335 words on Photos
Just a little photo geekery of the modern kind for a change: My dad got himself a nice 35-105mm lens for his digital SLR. A neat feature of that lens is its image stabiliser. Which – the ads claim – will give you the ability to gain one to two stops just because it is stablised. Which should mean that you can hold exposure times twice as long as the conventional wisdom suggest without going blurry.
So far I’ve just been very impressed with how well images with that lens worked out even in low-light situations. But Richard and me gave it a little unscientific test during the holidays. This was done by shooting a bit of christmas decoration at ambient light while fully zoomed in.
105mm on one of these popular ‘cropped’ digital sensord correspond to roughly 160mm for traditional 35mm lenses. And I learned that a good guess usually is that the inverse of the focal length is about the time you can hold free handedly. I.e. at 160mm, I’d consider it advisable to go for 1/160s or shorter. And hence we set the camera up to shoot at 1/40s, hoping to see a difference between photos taken with and without the image stabiliser. And with a bit of goodwill they can be seen. Stabilised image:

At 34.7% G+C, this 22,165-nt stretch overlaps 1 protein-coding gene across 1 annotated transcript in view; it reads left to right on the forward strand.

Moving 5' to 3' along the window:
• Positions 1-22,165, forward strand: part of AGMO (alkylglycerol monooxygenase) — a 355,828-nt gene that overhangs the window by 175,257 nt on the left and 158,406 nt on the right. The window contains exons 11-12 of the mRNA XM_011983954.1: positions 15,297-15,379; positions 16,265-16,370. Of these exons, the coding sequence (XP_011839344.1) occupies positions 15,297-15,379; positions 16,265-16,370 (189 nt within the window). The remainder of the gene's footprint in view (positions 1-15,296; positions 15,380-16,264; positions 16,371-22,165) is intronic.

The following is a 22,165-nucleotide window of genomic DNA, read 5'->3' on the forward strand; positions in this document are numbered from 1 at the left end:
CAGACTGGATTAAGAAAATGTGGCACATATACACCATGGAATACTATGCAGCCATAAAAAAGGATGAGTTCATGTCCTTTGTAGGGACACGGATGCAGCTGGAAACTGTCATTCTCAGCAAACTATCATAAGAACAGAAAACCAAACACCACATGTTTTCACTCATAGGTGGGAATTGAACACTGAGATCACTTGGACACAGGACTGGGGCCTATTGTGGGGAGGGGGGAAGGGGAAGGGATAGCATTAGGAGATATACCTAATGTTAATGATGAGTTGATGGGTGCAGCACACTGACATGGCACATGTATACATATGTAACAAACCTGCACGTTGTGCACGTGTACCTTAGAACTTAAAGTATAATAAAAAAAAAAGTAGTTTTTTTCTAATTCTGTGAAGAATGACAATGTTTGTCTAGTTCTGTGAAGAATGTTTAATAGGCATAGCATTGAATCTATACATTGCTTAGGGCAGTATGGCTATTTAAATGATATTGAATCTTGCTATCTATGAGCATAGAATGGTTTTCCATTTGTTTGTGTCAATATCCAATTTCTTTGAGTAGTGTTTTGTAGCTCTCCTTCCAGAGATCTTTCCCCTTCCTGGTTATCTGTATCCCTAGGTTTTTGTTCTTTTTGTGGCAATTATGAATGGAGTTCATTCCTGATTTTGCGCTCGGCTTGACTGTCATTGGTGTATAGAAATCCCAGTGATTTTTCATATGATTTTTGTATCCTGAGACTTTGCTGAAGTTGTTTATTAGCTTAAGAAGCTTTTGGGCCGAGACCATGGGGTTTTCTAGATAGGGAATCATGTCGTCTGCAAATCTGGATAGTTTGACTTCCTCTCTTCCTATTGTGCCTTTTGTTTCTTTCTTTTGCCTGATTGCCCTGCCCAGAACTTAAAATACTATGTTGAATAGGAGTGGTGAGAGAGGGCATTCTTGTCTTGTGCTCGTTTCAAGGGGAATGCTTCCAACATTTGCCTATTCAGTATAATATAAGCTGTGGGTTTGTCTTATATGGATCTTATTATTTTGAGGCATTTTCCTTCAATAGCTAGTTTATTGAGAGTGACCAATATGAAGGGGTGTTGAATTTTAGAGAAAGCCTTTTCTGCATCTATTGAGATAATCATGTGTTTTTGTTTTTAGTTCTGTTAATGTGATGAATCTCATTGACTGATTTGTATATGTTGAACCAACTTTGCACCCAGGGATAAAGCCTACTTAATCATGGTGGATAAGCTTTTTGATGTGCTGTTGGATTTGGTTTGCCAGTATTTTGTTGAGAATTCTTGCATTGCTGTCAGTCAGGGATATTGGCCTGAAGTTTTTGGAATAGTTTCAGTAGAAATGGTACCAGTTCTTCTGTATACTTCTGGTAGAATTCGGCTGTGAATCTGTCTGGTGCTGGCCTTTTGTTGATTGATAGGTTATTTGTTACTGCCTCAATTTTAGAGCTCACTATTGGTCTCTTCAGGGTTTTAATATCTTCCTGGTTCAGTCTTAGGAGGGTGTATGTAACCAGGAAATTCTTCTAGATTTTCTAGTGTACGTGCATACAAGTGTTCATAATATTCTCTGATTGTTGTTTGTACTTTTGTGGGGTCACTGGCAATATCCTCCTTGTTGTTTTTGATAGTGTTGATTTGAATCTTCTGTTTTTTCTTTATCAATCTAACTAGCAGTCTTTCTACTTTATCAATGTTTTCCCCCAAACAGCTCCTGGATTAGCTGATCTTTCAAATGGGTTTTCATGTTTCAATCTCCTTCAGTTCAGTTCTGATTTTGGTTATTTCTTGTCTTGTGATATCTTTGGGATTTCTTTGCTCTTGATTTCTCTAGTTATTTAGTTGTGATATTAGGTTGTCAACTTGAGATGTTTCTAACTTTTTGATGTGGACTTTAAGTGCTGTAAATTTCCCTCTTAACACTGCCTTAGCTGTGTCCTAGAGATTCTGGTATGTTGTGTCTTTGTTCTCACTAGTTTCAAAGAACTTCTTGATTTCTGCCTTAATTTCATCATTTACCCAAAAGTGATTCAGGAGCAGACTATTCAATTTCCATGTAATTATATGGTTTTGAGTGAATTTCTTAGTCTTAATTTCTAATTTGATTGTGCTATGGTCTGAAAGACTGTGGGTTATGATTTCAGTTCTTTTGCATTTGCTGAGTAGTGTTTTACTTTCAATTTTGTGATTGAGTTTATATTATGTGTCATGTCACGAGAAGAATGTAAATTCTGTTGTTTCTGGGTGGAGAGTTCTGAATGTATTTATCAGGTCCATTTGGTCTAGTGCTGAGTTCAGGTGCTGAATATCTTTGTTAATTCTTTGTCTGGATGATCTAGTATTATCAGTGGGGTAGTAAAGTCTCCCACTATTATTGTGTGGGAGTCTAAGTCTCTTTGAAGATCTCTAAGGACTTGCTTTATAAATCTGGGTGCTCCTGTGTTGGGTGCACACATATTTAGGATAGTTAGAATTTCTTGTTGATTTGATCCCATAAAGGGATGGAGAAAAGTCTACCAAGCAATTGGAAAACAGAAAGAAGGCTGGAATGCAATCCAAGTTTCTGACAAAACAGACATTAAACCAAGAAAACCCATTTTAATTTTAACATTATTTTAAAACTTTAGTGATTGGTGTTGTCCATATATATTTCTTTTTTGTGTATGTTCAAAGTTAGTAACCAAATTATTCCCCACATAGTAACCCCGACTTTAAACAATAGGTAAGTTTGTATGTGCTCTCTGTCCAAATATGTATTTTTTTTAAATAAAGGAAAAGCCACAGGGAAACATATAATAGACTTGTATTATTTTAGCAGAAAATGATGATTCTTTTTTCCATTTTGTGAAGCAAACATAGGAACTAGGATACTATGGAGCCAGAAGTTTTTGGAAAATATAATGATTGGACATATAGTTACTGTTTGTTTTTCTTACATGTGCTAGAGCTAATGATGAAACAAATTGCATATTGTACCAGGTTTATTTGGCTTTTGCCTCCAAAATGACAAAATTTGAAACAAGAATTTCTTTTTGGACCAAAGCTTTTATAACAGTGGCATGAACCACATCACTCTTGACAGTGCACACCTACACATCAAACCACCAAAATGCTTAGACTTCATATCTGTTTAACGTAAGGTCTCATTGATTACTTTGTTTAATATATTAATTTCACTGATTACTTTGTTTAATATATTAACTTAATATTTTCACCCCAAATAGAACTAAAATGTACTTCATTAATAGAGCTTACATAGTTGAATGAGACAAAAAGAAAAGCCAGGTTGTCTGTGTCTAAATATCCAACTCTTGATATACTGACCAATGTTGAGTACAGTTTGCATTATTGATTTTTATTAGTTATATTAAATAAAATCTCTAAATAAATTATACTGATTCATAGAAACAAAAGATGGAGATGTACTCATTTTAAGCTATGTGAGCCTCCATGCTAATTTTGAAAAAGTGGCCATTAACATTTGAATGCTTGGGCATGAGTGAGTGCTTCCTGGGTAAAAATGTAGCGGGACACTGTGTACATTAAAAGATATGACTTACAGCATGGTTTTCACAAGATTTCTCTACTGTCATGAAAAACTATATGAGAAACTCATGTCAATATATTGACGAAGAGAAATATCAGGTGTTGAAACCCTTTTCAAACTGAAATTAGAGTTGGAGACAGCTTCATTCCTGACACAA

This is just a single shot of course and the difference isn’t huge as you are seeing a crop that gives you the camera pixels (enjoy the ISO 800 noise as well), so it isn’t exactly conclusive evidence, but it reflects my impression that the feature makes a difference.
And of course I love the way that image stabiliser works: It’s just a ring around the lens that starts rotating as soon as you tell the camera to focus. The angular momentum generated by that makes it harder to move the centre of the lens out of the axis the lens points at, thus giving the extra stabilisation. No fancypants electronics needed. Just honest to goodness physics.
I love the image stabilization in my new pocket camera… I could never go back to a “regular” lens again.
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